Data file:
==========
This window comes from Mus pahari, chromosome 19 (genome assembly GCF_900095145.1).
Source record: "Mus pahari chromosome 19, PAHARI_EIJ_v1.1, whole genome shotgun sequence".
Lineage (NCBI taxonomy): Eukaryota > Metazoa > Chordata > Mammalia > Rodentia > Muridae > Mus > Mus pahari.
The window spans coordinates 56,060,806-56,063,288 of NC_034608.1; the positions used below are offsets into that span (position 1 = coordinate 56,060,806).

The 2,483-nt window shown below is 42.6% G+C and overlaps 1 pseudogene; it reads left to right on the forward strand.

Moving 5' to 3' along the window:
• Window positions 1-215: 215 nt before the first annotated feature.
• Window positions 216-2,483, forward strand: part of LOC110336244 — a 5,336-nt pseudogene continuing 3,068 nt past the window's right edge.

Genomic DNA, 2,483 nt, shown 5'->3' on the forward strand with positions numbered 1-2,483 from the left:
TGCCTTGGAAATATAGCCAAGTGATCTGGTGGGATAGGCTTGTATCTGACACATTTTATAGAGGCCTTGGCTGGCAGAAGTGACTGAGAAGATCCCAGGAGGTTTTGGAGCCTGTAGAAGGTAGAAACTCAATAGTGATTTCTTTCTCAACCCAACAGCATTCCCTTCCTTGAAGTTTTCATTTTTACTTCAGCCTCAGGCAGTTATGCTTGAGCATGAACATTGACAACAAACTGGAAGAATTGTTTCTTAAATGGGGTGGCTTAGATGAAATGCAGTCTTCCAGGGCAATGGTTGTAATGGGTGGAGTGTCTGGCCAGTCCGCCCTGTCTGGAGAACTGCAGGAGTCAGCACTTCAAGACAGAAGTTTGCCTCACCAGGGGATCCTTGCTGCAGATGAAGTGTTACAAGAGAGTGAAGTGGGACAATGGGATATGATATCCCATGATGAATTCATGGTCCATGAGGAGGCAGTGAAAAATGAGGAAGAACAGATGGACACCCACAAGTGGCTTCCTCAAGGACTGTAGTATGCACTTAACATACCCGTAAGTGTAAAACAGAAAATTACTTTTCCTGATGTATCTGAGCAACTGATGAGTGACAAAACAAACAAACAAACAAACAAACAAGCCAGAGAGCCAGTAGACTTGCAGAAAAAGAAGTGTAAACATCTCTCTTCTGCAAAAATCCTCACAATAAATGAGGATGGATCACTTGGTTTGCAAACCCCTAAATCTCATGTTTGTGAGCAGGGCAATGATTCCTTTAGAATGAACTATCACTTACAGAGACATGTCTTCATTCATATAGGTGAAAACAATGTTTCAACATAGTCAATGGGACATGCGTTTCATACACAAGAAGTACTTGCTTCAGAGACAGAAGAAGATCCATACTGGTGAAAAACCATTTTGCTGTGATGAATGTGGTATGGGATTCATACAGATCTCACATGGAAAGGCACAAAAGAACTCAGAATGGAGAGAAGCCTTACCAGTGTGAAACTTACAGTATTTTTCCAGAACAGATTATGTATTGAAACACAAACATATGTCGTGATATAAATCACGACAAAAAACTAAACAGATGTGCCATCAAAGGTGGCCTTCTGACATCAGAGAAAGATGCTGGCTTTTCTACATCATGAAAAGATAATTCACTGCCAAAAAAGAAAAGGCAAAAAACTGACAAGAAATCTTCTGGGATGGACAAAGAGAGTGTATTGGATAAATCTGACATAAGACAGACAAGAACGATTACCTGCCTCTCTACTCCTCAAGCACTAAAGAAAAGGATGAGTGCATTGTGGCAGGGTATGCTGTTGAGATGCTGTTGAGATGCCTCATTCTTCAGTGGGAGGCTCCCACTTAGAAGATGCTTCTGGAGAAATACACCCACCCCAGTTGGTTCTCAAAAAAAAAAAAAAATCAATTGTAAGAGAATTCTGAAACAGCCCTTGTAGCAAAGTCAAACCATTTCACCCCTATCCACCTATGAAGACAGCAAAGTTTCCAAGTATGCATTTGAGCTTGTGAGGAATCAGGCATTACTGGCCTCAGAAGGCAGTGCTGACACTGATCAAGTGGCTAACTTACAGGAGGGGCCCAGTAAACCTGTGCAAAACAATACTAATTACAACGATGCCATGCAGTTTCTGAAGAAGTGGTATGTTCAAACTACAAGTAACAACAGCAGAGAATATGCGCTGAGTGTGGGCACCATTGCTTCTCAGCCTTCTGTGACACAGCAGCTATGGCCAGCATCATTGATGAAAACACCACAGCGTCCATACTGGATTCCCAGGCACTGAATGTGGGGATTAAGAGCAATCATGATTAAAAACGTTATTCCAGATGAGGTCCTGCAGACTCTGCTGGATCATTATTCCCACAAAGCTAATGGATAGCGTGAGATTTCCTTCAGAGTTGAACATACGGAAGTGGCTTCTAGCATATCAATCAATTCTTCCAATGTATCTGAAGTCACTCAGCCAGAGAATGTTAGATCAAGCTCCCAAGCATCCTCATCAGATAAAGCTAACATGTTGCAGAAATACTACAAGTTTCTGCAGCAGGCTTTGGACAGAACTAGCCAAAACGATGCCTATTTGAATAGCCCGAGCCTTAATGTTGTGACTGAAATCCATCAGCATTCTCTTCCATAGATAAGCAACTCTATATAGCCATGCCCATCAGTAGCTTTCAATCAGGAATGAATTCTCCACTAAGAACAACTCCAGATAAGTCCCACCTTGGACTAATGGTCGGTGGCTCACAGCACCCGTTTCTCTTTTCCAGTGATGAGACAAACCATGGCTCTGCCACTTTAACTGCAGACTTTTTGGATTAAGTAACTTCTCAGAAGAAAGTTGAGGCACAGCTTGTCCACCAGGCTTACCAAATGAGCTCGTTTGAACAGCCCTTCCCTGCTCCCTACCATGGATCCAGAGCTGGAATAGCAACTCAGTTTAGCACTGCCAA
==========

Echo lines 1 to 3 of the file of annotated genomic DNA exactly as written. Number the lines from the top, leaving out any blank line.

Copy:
This window comes from Mus pahari, chromosome 19 (genome assembly GCF_900095145.1).
Source record: "Mus pahari chromosome 19, PAHARI_EIJ_v1.1, whole genome shotgun sequence".
Lineage (NCBI taxonomy): Eukaryota > Metazoa > Chordata > Mammalia > Rodentia > Muridae > Mus > Mus pahari.